The Silk Road, the longest, oldest and most enduring of the Old Worlds great trading routes, linked ancient China with the Greek and Roman worlds of the Mediterranean and Buddhist India. The Road was not only a highway of commerce on which silk and porcelain were traded for turquoise and glass, but also a path of pilgrimage. Buddhists, Christians and Muslims trod the avenues across the highest mountains on earth and the deadliest deserts, seeking to spread their faiths throughout the world.

Central Asia is a vast region at the crossroads of different habitats, cultures, and trade routes. Little is known about the genetics and the history of the population of this region. This territory is located at the edge of the western Asian empires, crossed by the Silk Road, with long-lasting contacts, with India yet open to the steppes of the north. Several hypotheses could explain the intermediate position of the populations of central Asia between Europe and eastern Asia, but the most plausible would involve extensive levels of admixture between Europeans and eastern Asians in central Asia, possibly enhanced during the Silk Road trade and clearly after the eastern and western Eurasian human groups had diverged. The Silk Road crossed the region, and it could have channeled migration along the east-west axis of Eurasia.

The Silk Road, the all-important trade route between China and Europe, runs through the Hindu Kush. Once used by Alexander the Great in his effort to conquer the known world, the high-altitude passes of the Hindu Kush remain important trade and travel routes. The ancient Silk Road once passed through northern Afghanistan, wending its way near the great Amu Darya River, which now serves as Afghanistans northern boundary. As the traders passed through, they brought not only goods, but also new skills and crafts, such as sericulture (the commercial breeding of silkworms for their silk).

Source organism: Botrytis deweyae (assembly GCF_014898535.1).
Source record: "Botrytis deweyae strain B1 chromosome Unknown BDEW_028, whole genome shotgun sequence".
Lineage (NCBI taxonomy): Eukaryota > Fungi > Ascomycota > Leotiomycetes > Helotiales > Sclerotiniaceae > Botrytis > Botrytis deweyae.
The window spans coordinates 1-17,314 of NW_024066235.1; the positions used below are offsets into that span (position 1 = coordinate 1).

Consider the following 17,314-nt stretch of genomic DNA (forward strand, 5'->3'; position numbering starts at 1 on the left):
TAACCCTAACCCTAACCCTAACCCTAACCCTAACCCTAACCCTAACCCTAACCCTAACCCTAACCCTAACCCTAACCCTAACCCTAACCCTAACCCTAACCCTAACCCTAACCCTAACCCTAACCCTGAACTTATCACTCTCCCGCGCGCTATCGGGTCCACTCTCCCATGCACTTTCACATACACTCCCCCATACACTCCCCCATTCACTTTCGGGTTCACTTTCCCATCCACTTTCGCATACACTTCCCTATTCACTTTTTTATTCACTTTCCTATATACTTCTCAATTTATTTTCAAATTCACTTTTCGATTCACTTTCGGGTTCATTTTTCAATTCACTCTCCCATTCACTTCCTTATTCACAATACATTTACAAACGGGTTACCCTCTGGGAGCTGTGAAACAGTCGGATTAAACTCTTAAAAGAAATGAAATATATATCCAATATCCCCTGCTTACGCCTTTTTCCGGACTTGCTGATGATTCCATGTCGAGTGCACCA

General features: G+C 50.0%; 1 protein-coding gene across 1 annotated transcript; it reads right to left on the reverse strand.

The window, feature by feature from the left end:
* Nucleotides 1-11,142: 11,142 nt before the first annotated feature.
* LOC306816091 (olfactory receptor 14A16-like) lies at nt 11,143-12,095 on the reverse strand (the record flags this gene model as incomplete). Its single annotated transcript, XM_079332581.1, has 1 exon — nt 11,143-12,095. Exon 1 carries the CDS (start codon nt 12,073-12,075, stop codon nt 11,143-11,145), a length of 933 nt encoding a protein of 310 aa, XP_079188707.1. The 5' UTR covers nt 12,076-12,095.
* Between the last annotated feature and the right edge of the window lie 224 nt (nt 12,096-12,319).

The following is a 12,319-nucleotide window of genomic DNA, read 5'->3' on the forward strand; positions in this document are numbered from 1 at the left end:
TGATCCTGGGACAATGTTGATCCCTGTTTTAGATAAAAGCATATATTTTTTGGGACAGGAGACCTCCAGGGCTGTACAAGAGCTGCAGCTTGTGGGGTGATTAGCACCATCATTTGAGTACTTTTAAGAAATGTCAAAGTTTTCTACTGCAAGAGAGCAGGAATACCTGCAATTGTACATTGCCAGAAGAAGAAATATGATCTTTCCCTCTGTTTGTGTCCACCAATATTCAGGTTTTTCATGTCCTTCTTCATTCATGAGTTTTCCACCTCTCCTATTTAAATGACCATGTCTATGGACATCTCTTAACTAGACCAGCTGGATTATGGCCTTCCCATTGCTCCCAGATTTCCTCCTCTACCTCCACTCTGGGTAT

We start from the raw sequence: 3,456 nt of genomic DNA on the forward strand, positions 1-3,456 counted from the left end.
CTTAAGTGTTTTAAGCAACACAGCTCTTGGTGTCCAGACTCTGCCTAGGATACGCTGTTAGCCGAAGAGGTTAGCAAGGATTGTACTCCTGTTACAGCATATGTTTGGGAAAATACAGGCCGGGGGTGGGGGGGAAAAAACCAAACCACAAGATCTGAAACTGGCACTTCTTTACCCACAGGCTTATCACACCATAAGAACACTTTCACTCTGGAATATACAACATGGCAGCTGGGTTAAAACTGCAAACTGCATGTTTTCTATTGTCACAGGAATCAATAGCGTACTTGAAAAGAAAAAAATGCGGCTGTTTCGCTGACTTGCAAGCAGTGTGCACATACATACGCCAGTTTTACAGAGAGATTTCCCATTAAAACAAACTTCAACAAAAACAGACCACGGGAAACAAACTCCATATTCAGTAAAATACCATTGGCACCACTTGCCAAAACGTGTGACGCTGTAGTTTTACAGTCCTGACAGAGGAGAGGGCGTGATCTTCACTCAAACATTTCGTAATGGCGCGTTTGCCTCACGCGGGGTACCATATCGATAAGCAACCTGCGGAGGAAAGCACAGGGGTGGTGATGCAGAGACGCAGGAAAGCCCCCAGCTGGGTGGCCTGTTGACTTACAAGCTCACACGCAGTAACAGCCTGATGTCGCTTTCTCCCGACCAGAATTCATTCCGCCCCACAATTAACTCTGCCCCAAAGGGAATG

The Silk Road facilitated trade and contact between China and other cultures as far away as Rome. While its name suggests routes over land, Silk Road sea routes were also important for trade and communication. The extent of exchange of art, ideas and innovations between cultural groups trading on the routes is illustrated by the eighth-century Shsin collection of artifacts. Culled by a Japanese emperor, it contains luxury goods from the Mediterranean, Persia, India, Central Asia, China, Korea and Japan.

The Silk Road was also the path along which marauding armies invaded east, west, north and south. Empires were often bounded by the Silk Road and sought to expand beyond it. Central Asia sprawls from the Caspian Sea in the west to central China in the east; the north part of the country borders southern Russia and the south, northern Pakistan. Its history is fascinating including the Great Silk Road, the Timurid Empire under Tamerlane, nomadic inhabitant cultures. The towers at Ghazni, located 85 miles south of Kabul, are among the last vestiges of the great Silk Road empire of the Ghaznavids (10th and 12th centuries AD). Ghazni was renowned as a center of learning and the arts, as well as a seat of conquest.